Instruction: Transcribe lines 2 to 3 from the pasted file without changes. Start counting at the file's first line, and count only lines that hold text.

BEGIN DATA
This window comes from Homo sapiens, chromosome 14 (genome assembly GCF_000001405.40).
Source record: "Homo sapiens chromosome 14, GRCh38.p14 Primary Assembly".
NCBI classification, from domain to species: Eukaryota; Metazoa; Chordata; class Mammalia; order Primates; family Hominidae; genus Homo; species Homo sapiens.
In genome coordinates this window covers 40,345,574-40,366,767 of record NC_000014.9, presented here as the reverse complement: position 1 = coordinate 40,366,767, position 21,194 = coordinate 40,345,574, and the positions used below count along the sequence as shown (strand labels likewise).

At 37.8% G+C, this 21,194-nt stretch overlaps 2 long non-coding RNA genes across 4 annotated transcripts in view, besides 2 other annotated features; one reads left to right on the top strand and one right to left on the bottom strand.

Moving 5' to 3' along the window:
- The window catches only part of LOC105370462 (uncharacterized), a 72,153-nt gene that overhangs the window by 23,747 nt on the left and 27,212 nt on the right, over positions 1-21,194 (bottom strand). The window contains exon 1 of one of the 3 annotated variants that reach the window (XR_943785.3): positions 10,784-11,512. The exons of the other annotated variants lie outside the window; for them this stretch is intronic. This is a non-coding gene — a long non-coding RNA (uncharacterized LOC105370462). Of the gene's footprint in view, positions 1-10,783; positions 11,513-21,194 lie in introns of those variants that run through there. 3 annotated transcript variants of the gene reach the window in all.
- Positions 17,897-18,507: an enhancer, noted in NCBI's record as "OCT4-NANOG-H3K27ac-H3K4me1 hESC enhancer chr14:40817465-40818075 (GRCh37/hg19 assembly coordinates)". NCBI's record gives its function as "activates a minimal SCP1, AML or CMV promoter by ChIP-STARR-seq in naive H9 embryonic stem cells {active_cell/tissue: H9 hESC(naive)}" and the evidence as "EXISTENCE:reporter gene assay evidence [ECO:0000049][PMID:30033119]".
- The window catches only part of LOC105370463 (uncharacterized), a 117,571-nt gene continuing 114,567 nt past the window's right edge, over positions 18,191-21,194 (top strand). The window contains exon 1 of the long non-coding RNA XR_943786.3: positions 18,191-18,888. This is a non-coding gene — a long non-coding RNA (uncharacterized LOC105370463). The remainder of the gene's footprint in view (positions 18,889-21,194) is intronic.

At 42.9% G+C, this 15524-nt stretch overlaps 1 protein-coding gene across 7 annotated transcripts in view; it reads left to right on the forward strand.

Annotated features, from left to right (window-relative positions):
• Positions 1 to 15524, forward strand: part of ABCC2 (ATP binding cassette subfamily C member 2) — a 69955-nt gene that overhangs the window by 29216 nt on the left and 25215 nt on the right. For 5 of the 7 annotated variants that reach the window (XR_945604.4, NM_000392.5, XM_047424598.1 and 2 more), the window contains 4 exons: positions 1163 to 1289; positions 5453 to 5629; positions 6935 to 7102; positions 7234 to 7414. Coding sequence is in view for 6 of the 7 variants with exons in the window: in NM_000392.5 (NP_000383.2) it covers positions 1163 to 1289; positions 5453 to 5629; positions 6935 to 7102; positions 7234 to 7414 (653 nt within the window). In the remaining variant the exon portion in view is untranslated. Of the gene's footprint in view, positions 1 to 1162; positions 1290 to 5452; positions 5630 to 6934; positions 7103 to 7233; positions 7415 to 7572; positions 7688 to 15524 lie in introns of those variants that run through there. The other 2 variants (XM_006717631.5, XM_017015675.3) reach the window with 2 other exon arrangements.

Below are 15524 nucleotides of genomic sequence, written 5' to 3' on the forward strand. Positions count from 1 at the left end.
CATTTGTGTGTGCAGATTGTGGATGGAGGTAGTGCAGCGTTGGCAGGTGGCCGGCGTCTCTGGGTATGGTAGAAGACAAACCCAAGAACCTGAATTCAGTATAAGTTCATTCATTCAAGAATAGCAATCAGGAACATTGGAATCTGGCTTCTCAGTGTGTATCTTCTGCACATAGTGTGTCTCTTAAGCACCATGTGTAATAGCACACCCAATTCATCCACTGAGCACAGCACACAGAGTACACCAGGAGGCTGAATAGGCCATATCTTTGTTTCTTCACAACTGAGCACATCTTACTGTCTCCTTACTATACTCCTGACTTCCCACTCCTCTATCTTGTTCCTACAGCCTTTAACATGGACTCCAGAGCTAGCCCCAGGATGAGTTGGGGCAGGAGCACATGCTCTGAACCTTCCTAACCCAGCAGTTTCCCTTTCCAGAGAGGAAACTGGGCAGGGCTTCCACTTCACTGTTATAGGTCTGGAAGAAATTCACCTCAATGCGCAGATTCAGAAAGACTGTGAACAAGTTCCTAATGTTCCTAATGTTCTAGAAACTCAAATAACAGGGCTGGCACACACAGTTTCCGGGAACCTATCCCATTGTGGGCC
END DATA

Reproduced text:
Source record: "Homo sapiens chromosome 14, GRCh38.p14 Primary Assembly".
NCBI classification, from domain to species: Eukaryota; Metazoa; Chordata; class Mammalia; order Primates; family Hominidae; genus Homo; species Homo sapiens.